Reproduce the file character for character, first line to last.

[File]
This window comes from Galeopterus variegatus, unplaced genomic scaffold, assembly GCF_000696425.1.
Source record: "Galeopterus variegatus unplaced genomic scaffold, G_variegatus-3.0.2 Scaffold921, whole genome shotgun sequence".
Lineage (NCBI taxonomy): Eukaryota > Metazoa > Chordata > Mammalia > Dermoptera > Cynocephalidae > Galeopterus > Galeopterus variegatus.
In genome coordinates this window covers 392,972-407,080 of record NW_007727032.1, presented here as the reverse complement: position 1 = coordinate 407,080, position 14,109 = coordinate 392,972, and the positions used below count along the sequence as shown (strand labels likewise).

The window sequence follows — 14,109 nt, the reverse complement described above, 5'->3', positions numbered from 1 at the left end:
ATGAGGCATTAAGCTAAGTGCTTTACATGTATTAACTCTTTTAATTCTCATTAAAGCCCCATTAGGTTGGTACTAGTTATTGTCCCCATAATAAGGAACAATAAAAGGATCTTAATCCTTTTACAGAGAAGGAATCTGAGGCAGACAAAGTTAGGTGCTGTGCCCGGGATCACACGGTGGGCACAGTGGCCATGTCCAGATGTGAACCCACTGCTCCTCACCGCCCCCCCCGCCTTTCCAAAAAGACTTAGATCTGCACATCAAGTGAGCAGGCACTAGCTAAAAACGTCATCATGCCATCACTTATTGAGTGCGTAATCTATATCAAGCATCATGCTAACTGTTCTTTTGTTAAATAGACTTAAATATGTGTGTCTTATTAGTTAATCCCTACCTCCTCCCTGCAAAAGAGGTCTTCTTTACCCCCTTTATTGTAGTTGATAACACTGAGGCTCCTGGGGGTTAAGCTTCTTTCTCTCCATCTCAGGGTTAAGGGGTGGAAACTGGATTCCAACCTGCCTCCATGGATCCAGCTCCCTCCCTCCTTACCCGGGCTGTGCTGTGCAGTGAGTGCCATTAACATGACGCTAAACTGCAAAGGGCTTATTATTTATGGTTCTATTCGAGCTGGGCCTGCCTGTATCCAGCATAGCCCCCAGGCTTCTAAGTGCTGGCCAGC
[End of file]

This window comes from Galeopterus variegatus, unplaced genomic scaffold, assembly GCF_000696425.1.
Source record: "Galeopterus variegatus unplaced genomic scaffold, G_variegatus-3.0.2 Scaffold921, whole genome shotgun sequence".
Lineage (NCBI taxonomy): Eukaryota > Metazoa > Chordata > Mammalia > Dermoptera > Cynocephalidae > Galeopterus > Galeopterus variegatus.
In genome coordinates this window covers 392,972-407,080 of record NW_007727032.1, presented here as the reverse complement: position 1 = coordinate 407,080, position 14,109 = coordinate 392,972, and the positions used below count along the sequence as shown (strand labels likewise).

The window sequence follows — 14,109 nt, the reverse complement described above, 5'->3', positions numbered from 1 at the left end:
ATGAGGCATTAAGCTAAGTGCTTTACATGTATTAACTCTTTTAATTCTCATTAAAGCCCCATTAGGTTGGTACTAGTTATTGTCCCCATAATAAGGAACAATAAAAGGATCTTAATCCTTTTACAGAGAAGGAATCTGAGGCAGACAAAGTTAGGTGCTGTGCCCGGGATCACACGGTGGGCACAGTGGCCATGTCCAGATGTGAACCCACTGCTCCTCACCGCCCCCCCCGCCTTTCCAAAAAGACTTAGATCTGCACATCAAGTGAGCAGGCACTAGCTAAAAACGTCATCATGCCATCACTTATTGAGTGCGTAATCTATATCAAGCATCATGCTAACTGTTCTTTTGTTAAATAGACTTAAATATGTGTGTCTTATTAGTTAATCCCTACCTCCTCCCTGCAAAAGAGGTCTTCTTTACCCCCTTTATTGTAGTTGATAACACTGAGGCTCCTGGGGGTTAAGCTTCTTTCTCTCCATCTCAGGGTTAAGGGGTGGAAACTGGATTCCAACCTGCCTCCATGGATCCAGCTCCCTCCCTCCTTACCCGGGCTGTGCTGTGCAGTGAGTGCCATTAACATGACGCTAAACTGCAAAGGGCTTATTATTTATGGTTCTATTCGAGCTGGGCCTGCCTGTATCCAGCATAGCCCCCAGGCTTCTAAGTGCTGGCCAGC